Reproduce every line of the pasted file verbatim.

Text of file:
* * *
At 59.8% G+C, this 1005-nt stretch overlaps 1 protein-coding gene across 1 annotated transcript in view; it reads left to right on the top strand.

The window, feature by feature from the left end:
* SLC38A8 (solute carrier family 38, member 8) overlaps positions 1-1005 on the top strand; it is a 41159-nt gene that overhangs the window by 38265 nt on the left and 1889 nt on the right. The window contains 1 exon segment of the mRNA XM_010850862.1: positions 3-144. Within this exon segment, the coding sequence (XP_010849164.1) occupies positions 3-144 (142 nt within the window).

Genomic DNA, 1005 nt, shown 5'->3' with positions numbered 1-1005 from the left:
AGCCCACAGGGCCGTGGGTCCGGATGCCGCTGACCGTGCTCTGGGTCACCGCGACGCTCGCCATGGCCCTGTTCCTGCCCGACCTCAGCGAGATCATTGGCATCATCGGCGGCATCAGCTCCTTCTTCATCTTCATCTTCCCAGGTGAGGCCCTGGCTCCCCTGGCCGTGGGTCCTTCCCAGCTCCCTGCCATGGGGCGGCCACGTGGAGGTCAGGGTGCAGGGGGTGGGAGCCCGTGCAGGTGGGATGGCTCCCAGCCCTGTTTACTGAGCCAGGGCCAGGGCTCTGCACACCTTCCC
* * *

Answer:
At 59.8% G+C, this 1005-nt stretch overlaps 1 protein-coding gene across 1 annotated transcript in view; it reads left to right on the top strand.

The window, feature by feature from the left end:
* SLC38A8 (solute carrier family 38, member 8) overlaps positions 1-1005 on the top strand; it is a 41159-nt gene that overhangs the window by 38265 nt on the left and 1889 nt on the right. The window contains 1 exon segment of the mRNA XM_010850862.1: positions 3-144. Within this exon segment, the coding sequence (XP_010849164.1) occupies positions 3-144 (142 nt within the window).

Genomic DNA, 1005 nt, shown 5'->3' with positions numbered 1-1005 from the left:
AGCCCACAGGGCCGTGGGTCCGGATGCCGCTGACCGTGCTCTGGGTCACCGCGACGCTCGCCATGGCCCTGTTCCTGCCCGACCTCAGCGAGATCATTGGCATCATCGGCGGCATCAGCTCCTTCTTCATCTTCATCTTCCCAGGTGAGGCCCTGGCTCCCCTGGCCGTGGGTCCTTCCCAGCTCCCTGCCATGGGGCGGCCACGTGGAGGTCAGGGTGCAGGGGGTGGGAGCCCGTGCAGGTGGGATGGCTCCCAGCCCTGTTTACTGAGCCAGGGCCAGGGCTCTGCACACCTTCCC